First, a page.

Tests were conducted in small cylindrical cages, 45 × 32 mm inside diameter, concurrently with experiment 1 of the flight bioassay (4–19 June 2012). One small cylindrical cage was placed alongside the flight cage in each of the four CE cabinets used for the flight bioassay (see above). Each small cage was made from a 60 mL transparent polystyrene vial (Sterilin Ltd, Newport, Gwent, UK), with the bottom removed and replaced with a plug of Oasis® Floral Foam (Smithers-Oasis UK Ltd, Washington, Tyne and Wear, UK) that was fully hydrated and wrapped in plastic film. The temperature probe (see above) was inserted through the top of the cage which was closed with a polyethylene screw cap into which a ventilation hole (30 mm diameter) was cut and covered in nylon mesh. Each cage contained a cut raceme of glasshouse-grown spring OSR (cv. Heros) with its stem inserted into the floral foam and onto which a single female beetle was introduced. Racemes presented were selected to be as uniform as possible, with a minimum of ten buds of optimum size for oviposition (2–3 mm long), together with the terminal rosette of smaller developing flower buds, but no larger buds. This provided females with opportunities for oviposition and feeding well in excess of daily bud usage reported by other authors (under glasshouse conditions: 1.2 buds per female for oviposition and 1.7 buds for feeding;[5] in the field: ca three buds per female for oviposition[41]). After 20 h at the test temperature in the CE cabinet, the beetle was removed from the cage and all buds 0.5 mm or longer were examined to count the number with feeding damage, the number with eggs and the total number of eggs laid. Preliminary observations indicated that temperatures in the small cages were about 0.5 °C higher than in the flight cages. Thus, the temperatures recorded in the small cages during the feeding and oviposition bioassay ranged from ca 6.5 °C to ca 20.5 °C, in increments of ca 2 °C.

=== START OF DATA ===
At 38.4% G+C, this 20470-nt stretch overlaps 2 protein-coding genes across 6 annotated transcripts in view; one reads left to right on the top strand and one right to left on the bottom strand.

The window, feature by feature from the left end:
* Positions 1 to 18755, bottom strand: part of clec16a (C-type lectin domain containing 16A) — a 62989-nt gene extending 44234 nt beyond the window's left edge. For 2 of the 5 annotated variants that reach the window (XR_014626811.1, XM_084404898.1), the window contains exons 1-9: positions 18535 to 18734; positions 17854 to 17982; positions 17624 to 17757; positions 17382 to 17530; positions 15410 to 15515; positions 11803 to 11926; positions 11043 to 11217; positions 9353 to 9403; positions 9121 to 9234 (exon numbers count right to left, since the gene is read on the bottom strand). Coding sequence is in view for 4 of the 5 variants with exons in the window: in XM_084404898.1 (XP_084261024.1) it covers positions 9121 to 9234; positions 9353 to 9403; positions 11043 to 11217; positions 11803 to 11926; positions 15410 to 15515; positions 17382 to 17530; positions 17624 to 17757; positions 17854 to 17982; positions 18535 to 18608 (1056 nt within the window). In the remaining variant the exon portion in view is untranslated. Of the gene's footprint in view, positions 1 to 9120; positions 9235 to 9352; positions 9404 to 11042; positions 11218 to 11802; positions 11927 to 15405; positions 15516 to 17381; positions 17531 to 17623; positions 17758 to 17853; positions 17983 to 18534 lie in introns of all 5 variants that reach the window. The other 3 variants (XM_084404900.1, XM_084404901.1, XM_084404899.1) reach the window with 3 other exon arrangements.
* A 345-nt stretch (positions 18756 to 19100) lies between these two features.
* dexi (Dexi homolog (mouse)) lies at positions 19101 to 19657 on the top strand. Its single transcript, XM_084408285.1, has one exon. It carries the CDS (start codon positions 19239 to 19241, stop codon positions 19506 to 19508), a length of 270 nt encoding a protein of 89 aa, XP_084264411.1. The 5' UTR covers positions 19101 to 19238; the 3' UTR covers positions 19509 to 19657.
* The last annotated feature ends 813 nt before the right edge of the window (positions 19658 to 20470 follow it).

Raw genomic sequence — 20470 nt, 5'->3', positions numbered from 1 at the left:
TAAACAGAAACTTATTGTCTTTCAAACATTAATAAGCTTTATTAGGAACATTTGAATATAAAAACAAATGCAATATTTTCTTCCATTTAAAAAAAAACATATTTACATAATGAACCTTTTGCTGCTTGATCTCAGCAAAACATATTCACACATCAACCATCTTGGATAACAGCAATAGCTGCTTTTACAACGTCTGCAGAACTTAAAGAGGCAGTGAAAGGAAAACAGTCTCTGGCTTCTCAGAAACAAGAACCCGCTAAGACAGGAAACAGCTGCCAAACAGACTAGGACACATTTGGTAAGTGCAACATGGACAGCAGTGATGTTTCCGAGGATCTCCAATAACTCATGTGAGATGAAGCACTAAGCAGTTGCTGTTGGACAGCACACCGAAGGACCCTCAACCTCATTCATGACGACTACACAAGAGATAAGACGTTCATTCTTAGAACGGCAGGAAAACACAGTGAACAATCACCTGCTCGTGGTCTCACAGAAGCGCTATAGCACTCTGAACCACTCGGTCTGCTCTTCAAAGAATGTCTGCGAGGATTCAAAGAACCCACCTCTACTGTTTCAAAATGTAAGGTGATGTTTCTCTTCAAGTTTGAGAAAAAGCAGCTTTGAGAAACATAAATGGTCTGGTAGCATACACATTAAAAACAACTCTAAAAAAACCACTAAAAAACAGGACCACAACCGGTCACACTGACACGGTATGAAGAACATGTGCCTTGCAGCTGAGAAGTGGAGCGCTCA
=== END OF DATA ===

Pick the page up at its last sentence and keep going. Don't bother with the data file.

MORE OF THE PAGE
Owing to a temperature recording failure, replication at target temperatures 12, 14, 16 and 20 °C in experiment 1 of the flight bioassay and replication in the bud damage bioassay were reduced from seven to six cages per target temperature.

2.5 Statistical analysis

2.5.1 Flight bioassay and video observations